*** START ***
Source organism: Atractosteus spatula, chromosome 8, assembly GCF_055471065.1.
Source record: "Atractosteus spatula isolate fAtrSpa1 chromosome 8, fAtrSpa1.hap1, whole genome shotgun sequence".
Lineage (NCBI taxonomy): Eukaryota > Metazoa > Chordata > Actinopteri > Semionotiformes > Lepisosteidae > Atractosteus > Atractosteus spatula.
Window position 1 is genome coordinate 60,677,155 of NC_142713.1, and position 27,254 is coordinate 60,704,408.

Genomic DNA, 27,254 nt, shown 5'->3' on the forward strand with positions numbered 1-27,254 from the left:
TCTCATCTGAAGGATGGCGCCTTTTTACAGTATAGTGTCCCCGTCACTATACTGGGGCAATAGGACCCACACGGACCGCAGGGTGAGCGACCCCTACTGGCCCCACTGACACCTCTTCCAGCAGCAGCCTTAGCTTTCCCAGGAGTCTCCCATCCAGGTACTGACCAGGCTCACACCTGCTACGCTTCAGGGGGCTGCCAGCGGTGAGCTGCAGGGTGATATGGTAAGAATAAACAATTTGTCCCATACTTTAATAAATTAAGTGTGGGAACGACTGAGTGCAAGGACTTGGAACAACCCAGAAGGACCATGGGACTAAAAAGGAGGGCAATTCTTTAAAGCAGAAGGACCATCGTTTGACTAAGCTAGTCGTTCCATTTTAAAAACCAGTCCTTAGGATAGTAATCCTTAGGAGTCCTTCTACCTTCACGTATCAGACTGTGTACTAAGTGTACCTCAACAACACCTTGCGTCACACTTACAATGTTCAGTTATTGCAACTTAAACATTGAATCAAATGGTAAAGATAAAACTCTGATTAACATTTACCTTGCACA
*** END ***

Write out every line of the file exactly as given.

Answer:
Source organism: Atractosteus spatula, chromosome 8, assembly GCF_055471065.1.
Source record: "Atractosteus spatula isolate fAtrSpa1 chromosome 8, fAtrSpa1.hap1, whole genome shotgun sequence".
Lineage (NCBI taxonomy): Eukaryota > Metazoa > Chordata > Actinopteri > Semionotiformes > Lepisosteidae > Atractosteus > Atractosteus spatula.
Window position 1 is genome coordinate 60,677,155 of NC_142713.1, and position 27,254 is coordinate 60,704,408.

Genomic DNA, 27,254 nt, shown 5'->3' on the forward strand with positions numbered 1-27,254 from the left:
TCTCATCTGAAGGATGGCGCCTTTTTACAGTATAGTGTCCCCGTCACTATACTGGGGCAATAGGACCCACACGGACCGCAGGGTGAGCGACCCCTACTGGCCCCACTGACACCTCTTCCAGCAGCAGCCTTAGCTTTCCCAGGAGTCTCCCATCCAGGTACTGACCAGGCTCACACCTGCTACGCTTCAGGGGGCTGCCAGCGGTGAGCTGCAGGGTGATATGGTAAGAATAAACAATTTGTCCCATACTTTAATAAATTAAGTGTGGGAACGACTGAGTGCAAGGACTTGGAACAACCCAGAAGGACCATGGGACTAAAAAGGAGGGCAATTCTTTAAAGCAGAAGGACCATCGTTTGACTAAGCTAGTCGTTCCATTTTAAAAACCAGTCCTTAGGATAGTAATCCTTAGGAGTCCTTCTACCTTCACGTATCAGACTGTGTACTAAGTGTACCTCAACAACACCTTGCGTCACACTTACAATGTTCAGTTATTGCAACTTAAACATTGAATCAAATGGTAAAGATAAAACTCTGATTAACATTTACCTTGCACA